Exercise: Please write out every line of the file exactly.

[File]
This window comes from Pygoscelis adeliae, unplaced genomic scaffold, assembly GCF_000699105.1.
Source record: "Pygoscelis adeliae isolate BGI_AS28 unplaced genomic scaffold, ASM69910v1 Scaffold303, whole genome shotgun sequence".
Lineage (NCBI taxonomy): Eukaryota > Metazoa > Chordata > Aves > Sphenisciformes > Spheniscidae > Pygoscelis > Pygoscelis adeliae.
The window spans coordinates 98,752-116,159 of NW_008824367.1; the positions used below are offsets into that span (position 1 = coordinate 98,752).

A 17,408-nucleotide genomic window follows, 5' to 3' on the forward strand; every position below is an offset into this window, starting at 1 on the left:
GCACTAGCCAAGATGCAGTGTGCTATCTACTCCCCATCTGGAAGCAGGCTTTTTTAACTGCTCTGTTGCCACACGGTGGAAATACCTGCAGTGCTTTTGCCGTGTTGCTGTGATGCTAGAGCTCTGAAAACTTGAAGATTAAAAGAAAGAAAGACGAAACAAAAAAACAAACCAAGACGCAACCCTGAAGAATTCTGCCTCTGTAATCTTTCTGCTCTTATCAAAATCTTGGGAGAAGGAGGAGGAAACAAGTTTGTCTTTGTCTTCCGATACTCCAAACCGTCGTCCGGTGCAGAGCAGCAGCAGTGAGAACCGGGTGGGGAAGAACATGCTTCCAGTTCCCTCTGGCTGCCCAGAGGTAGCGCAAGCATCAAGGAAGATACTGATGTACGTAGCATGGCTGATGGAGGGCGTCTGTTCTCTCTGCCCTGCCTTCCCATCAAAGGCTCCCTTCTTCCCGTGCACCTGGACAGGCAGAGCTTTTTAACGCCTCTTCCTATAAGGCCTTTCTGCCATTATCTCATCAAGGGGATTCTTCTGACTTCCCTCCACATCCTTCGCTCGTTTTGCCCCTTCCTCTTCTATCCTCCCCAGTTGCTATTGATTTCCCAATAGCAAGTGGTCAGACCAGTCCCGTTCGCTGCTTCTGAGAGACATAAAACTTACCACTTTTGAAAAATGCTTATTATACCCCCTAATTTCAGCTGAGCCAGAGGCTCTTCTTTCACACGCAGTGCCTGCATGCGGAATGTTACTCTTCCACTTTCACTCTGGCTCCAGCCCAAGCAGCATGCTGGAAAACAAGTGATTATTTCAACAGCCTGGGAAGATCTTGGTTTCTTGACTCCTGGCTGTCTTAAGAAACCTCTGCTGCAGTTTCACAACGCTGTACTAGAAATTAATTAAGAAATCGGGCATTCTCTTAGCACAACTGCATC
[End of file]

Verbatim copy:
This window comes from Pygoscelis adeliae, unplaced genomic scaffold, assembly GCF_000699105.1.
Source record: "Pygoscelis adeliae isolate BGI_AS28 unplaced genomic scaffold, ASM69910v1 Scaffold303, whole genome shotgun sequence".
Lineage (NCBI taxonomy): Eukaryota > Metazoa > Chordata > Aves > Sphenisciformes > Spheniscidae > Pygoscelis > Pygoscelis adeliae.
The window spans coordinates 98,752-116,159 of NW_008824367.1; the positions used below are offsets into that span (position 1 = coordinate 98,752).

A 17,408-nucleotide genomic window follows, 5' to 3' on the forward strand; every position below is an offset into this window, starting at 1 on the left:
GCACTAGCCAAGATGCAGTGTGCTATCTACTCCCCATCTGGAAGCAGGCTTTTTTAACTGCTCTGTTGCCACACGGTGGAAATACCTGCAGTGCTTTTGCCGTGTTGCTGTGATGCTAGAGCTCTGAAAACTTGAAGATTAAAAGAAAGAAAGACGAAACAAAAAAACAAACCAAGACGCAACCCTGAAGAATTCTGCCTCTGTAATCTTTCTGCTCTTATCAAAATCTTGGGAGAAGGAGGAGGAAACAAGTTTGTCTTTGTCTTCCGATACTCCAAACCGTCGTCCGGTGCAGAGCAGCAGCAGTGAGAACCGGGTGGGGAAGAACATGCTTCCAGTTCCCTCTGGCTGCCCAGAGGTAGCGCAAGCATCAAGGAAGATACTGATGTACGTAGCATGGCTGATGGAGGGCGTCTGTTCTCTCTGCCCTGCCTTCCCATCAAAGGCTCCCTTCTTCCCGTGCACCTGGACAGGCAGAGCTTTTTAACGCCTCTTCCTATAAGGCCTTTCTGCCATTATCTCATCAAGGGGATTCTTCTGACTTCCCTCCACATCCTTCGCTCGTTTTGCCCCTTCCTCTTCTATCCTCCCCAGTTGCTATTGATTTCCCAATAGCAAGTGGTCAGACCAGTCCCGTTCGCTGCTTCTGAGAGACATAAAACTTACCACTTTTGAAAAATGCTTATTATACCCCCTAATTTCAGCTGAGCCAGAGGCTCTTCTTTCACACGCAGTGCCTGCATGCGGAATGTTACTCTTCCACTTTCACTCTGGCTCCAGCCCAAGCAGCATGCTGGAAAACAAGTGATTATTTCAACAGCCTGGGAAGATCTTGGTTTCTTGACTCCTGGCTGTCTTAAGAAACCTCTGCTGCAGTTTCACAACGCTGTACTAGAAATTAATTAAGAAATCGGGCATTCTCTTAGCACAACTGCATC